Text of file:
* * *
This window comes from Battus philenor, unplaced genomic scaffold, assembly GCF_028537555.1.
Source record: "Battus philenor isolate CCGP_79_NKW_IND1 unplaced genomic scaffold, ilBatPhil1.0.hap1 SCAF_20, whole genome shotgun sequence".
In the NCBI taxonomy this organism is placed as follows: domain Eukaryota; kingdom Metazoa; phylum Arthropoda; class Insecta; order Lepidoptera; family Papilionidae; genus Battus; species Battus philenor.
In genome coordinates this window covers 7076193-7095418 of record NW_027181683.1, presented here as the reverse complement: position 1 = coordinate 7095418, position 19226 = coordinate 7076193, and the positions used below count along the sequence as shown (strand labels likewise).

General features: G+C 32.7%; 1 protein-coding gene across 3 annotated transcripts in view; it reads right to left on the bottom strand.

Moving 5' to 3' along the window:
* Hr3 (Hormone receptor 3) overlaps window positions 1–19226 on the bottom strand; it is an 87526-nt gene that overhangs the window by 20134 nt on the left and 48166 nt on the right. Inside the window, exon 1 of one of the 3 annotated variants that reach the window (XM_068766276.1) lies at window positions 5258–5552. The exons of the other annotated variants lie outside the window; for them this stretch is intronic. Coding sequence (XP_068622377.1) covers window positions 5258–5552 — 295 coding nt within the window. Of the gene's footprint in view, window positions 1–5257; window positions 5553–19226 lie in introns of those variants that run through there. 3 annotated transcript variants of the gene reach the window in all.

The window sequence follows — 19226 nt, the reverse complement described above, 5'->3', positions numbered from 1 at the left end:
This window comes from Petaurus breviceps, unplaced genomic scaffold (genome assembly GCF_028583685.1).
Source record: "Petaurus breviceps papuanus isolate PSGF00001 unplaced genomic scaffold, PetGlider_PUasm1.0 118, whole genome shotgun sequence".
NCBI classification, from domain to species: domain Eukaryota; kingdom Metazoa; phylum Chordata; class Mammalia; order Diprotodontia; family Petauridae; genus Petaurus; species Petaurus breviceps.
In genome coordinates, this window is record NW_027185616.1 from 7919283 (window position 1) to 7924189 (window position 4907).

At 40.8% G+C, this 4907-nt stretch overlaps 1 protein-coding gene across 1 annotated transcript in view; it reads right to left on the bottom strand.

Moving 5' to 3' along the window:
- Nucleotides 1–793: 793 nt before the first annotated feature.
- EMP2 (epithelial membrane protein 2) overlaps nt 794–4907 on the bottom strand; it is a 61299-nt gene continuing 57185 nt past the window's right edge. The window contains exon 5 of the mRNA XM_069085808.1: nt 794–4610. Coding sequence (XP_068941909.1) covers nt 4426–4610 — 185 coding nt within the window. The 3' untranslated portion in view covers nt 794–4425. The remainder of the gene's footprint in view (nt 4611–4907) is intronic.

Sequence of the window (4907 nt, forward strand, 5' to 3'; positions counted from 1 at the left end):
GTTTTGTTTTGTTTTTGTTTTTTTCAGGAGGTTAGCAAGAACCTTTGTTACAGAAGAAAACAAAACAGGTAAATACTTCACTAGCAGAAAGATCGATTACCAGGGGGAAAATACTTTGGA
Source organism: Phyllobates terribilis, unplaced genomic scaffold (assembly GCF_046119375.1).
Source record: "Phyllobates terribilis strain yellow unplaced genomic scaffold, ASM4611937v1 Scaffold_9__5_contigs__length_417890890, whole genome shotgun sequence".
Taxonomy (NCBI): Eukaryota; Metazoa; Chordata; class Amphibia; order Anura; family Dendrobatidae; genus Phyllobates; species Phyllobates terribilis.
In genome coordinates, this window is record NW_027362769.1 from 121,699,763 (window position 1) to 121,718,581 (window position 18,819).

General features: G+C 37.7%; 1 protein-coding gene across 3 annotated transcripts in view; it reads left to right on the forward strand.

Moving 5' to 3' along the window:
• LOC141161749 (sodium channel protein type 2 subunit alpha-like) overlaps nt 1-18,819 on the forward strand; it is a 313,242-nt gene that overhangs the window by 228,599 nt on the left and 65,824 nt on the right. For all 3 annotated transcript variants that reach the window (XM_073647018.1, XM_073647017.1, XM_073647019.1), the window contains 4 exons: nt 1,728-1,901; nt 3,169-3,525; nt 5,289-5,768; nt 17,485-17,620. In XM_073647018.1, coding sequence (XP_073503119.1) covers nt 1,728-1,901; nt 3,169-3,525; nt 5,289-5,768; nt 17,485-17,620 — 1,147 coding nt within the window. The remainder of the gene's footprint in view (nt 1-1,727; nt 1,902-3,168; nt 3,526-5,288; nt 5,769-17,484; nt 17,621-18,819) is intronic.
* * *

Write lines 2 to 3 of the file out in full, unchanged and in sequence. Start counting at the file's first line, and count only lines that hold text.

Source record: "Battus philenor isolate CCGP_79_NKW_IND1 unplaced genomic scaffold, ilBatPhil1.0.hap1 SCAF_20, whole genome shotgun sequence".
In the NCBI taxonomy this organism is placed as follows: domain Eukaryota; kingdom Metazoa; phylum Arthropoda; class Insecta; order Lepidoptera; family Papilionidae; genus Battus; species Battus philenor.